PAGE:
There is no doubt that paddy is the most important cereal crop of Nepal. Rice alone accounts for more than 50 percent of the country’s total agricultural area. Moreover, it also provides around 50 percent of the total calorie requirement of Nepali people. A large portion of the peasants with arable lands prefer paddy production over any other such crop.
Despite its immense economic and nutritional values, the scenario of paddy production is not as satisfactory as it should be. The progress in the volume of paddy production is strictly paltry. In 2000/01, the production quantity of was 4.21 million which increased to just 4.50 million in 2012/13.
In the last fiscal year 2013/14, the total production volume of rice stood at 5.05 million. But this volume is projected to take a nosedive by 13 percent in the current fiscal. Weak and untimely monsoon is ascribed to this bleak projection. The country’s GDP is bound to face the loss of Rs 12 billion due to such fall.
Another grave challenge is that the size of the cultivation lands of paddy is shrinking. The total area of such lands was 15,60,044 hectares in 2000/01, which decreased to 14,20,570 hectares in 2013/14. At the same time, the state of Seed Replacement Ratio (SRR) of the country is also dismal. The SRR stands at mere 11 percent, which is very low compared to other countries.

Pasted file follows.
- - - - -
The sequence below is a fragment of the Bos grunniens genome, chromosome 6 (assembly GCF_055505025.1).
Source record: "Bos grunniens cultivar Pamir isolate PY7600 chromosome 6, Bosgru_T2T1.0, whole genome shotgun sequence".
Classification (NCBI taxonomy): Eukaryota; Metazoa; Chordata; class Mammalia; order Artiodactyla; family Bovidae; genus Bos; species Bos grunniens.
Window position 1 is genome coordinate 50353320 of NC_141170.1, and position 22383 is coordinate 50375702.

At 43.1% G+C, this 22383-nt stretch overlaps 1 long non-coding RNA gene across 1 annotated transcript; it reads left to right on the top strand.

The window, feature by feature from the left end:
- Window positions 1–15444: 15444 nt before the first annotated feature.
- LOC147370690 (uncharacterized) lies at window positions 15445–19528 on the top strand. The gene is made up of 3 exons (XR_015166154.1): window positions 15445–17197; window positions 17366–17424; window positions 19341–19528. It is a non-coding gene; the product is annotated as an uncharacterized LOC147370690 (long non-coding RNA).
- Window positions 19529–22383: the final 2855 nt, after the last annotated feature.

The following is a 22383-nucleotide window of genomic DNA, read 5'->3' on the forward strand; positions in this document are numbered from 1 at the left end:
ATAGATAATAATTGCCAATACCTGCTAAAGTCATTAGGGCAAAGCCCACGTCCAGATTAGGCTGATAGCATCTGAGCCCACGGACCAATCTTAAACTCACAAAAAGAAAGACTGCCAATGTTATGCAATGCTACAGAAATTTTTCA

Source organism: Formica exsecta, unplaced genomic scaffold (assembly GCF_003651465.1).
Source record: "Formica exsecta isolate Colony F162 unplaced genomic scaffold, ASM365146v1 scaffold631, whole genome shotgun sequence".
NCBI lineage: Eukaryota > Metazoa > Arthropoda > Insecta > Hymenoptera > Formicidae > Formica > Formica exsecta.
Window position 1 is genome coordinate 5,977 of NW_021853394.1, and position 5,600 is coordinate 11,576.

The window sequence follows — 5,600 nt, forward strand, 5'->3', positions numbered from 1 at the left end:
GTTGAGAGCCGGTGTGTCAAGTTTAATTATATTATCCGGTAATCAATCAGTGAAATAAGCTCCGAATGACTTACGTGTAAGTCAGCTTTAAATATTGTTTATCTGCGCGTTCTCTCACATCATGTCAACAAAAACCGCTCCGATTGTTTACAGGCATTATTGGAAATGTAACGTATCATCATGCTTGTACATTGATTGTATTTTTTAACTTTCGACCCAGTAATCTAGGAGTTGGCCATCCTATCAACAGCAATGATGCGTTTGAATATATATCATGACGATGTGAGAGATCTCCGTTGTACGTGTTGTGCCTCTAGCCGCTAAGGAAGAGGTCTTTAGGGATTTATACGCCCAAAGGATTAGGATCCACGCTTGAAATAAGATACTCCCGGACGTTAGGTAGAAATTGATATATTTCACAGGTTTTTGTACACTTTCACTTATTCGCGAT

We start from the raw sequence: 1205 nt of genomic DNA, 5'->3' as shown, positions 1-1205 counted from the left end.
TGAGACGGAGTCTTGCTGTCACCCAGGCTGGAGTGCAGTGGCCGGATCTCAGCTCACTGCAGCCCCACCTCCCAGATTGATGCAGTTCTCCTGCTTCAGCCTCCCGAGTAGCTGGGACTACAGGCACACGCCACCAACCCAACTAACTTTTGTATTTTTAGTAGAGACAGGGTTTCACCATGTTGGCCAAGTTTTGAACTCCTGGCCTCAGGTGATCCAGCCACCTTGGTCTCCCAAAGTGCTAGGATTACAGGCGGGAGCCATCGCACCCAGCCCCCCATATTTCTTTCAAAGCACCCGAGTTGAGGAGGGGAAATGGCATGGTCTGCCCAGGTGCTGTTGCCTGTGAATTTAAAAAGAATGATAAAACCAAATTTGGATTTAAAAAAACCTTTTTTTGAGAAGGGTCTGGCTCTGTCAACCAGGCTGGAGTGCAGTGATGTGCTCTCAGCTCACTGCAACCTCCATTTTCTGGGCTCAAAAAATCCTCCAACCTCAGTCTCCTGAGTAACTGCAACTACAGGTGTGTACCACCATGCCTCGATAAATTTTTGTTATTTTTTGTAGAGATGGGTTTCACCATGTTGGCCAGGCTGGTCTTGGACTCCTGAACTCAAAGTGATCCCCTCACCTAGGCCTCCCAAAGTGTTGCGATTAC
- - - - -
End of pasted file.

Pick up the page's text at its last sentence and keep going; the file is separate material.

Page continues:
These are among the prime factors stifling the prospects of more paddy production in the country. In fact, this anomaly is responsible behind the swelling imports of rice from the neighbouring India. In the last fiscal, the country imported rice worth Rs 12.37 billion, a rise of 46.4 percent compared to the previous fiscal.
So, what exactly is smothering the adequate production of paddy?
More than anything else, the lackadaisical approach of the government towards the entire agriculture sector is the prime bottleneck.
There is a pathetic lack of proper government policy to augment the production volume of vital crops like paddy.
Because of this problem, adequate irrigation facilities continue to elude the agriculture sector. So, the farmers are being shackled from increasing their paddy yields.
Like in other sectors, there is a dearth of required inter-ministerial coordination in paddy production too. This has inhibited the effective focused of resources into paddy production apart from triggering unwanted overlapping of agriculture projects.
Such being the reality, a focused and futuristic approach is mandatory to increase the paddy production by resolving the problems besetting. Such step will help meet the nutritional needs of Nepali people in a sustainable way. No need to say, it will also go a long way in enhancing the economic productivity of the country.